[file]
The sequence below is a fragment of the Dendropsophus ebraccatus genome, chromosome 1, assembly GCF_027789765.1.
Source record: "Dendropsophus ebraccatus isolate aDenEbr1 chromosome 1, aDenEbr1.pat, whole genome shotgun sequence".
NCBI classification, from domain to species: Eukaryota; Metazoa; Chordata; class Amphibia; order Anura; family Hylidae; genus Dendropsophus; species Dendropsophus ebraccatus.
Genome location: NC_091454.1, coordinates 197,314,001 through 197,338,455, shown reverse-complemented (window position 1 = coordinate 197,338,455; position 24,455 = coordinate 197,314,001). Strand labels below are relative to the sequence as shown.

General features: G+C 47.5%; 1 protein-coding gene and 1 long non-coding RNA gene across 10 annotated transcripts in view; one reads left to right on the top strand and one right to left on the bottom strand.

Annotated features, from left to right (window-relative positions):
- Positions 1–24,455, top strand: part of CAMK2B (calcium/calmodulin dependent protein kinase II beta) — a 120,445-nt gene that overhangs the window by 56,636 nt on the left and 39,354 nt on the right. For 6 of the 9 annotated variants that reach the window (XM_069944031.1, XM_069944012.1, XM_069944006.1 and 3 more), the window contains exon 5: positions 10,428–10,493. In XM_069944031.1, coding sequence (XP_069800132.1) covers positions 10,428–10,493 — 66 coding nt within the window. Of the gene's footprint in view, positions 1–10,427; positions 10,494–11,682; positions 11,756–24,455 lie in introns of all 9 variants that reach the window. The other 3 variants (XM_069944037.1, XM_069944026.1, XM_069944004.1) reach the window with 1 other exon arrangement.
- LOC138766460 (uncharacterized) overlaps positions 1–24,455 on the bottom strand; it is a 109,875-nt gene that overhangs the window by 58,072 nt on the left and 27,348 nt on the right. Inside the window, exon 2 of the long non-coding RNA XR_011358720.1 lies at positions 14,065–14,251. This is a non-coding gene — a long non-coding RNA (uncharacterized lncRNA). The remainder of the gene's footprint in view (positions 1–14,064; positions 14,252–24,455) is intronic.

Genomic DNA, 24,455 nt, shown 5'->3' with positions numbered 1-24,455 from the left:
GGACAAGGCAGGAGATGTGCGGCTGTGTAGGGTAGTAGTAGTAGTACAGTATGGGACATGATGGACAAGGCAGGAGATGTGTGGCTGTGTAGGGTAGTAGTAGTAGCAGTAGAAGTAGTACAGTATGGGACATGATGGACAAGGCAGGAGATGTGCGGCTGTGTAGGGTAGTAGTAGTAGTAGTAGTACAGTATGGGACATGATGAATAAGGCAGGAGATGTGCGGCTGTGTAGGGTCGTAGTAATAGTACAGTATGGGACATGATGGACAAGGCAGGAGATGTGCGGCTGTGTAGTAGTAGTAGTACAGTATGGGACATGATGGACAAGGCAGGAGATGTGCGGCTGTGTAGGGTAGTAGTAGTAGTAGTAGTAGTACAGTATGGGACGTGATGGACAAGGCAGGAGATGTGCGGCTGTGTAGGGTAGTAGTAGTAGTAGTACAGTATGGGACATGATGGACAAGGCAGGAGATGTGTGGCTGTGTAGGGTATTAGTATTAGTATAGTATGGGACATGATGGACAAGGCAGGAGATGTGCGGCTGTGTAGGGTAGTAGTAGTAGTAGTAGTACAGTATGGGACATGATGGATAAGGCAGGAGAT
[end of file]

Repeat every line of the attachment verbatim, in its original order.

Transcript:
The sequence below is a fragment of the Dendropsophus ebraccatus genome, chromosome 1, assembly GCF_027789765.1.
Source record: "Dendropsophus ebraccatus isolate aDenEbr1 chromosome 1, aDenEbr1.pat, whole genome shotgun sequence".
NCBI classification, from domain to species: Eukaryota; Metazoa; Chordata; class Amphibia; order Anura; family Hylidae; genus Dendropsophus; species Dendropsophus ebraccatus.
Genome location: NC_091454.1, coordinates 197,314,001 through 197,338,455, shown reverse-complemented (window position 1 = coordinate 197,338,455; position 24,455 = coordinate 197,314,001). Strand labels below are relative to the sequence as shown.

General features: G+C 47.5%; 1 protein-coding gene and 1 long non-coding RNA gene across 10 annotated transcripts in view; one reads left to right on the top strand and one right to left on the bottom strand.

Annotated features, from left to right (window-relative positions):
- Positions 1–24,455, top strand: part of CAMK2B (calcium/calmodulin dependent protein kinase II beta) — a 120,445-nt gene that overhangs the window by 56,636 nt on the left and 39,354 nt on the right. For 6 of the 9 annotated variants that reach the window (XM_069944031.1, XM_069944012.1, XM_069944006.1 and 3 more), the window contains exon 5: positions 10,428–10,493. In XM_069944031.1, coding sequence (XP_069800132.1) covers positions 10,428–10,493 — 66 coding nt within the window. Of the gene's footprint in view, positions 1–10,427; positions 10,494–11,682; positions 11,756–24,455 lie in introns of all 9 variants that reach the window. The other 3 variants (XM_069944037.1, XM_069944026.1, XM_069944004.1) reach the window with 1 other exon arrangement.
- LOC138766460 (uncharacterized) overlaps positions 1–24,455 on the bottom strand; it is a 109,875-nt gene that overhangs the window by 58,072 nt on the left and 27,348 nt on the right. Inside the window, exon 2 of the long non-coding RNA XR_011358720.1 lies at positions 14,065–14,251. This is a non-coding gene — a long non-coding RNA (uncharacterized lncRNA). The remainder of the gene's footprint in view (positions 1–14,064; positions 14,252–24,455) is intronic.

Genomic DNA, 24,455 nt, shown 5'->3' with positions numbered 1-24,455 from the left:
GGACAAGGCAGGAGATGTGCGGCTGTGTAGGGTAGTAGTAGTAGTACAGTATGGGACATGATGGACAAGGCAGGAGATGTGTGGCTGTGTAGGGTAGTAGTAGTAGCAGTAGAAGTAGTACAGTATGGGACATGATGGACAAGGCAGGAGATGTGCGGCTGTGTAGGGTAGTAGTAGTAGTAGTAGTACAGTATGGGACATGATGAATAAGGCAGGAGATGTGCGGCTGTGTAGGGTCGTAGTAATAGTACAGTATGGGACATGATGGACAAGGCAGGAGATGTGCGGCTGTGTAGTAGTAGTAGTACAGTATGGGACATGATGGACAAGGCAGGAGATGTGCGGCTGTGTAGGGTAGTAGTAGTAGTAGTAGTAGTACAGTATGGGACGTGATGGACAAGGCAGGAGATGTGCGGCTGTGTAGGGTAGTAGTAGTAGTAGTACAGTATGGGACATGATGGACAAGGCAGGAGATGTGTGGCTGTGTAGGGTATTAGTATTAGTATAGTATGGGACATGATGGACAAGGCAGGAGATGTGCGGCTGTGTAGGGTAGTAGTAGTAGTAGTAGTACAGTATGGGACATGATGGATAAGGCAGGAGAT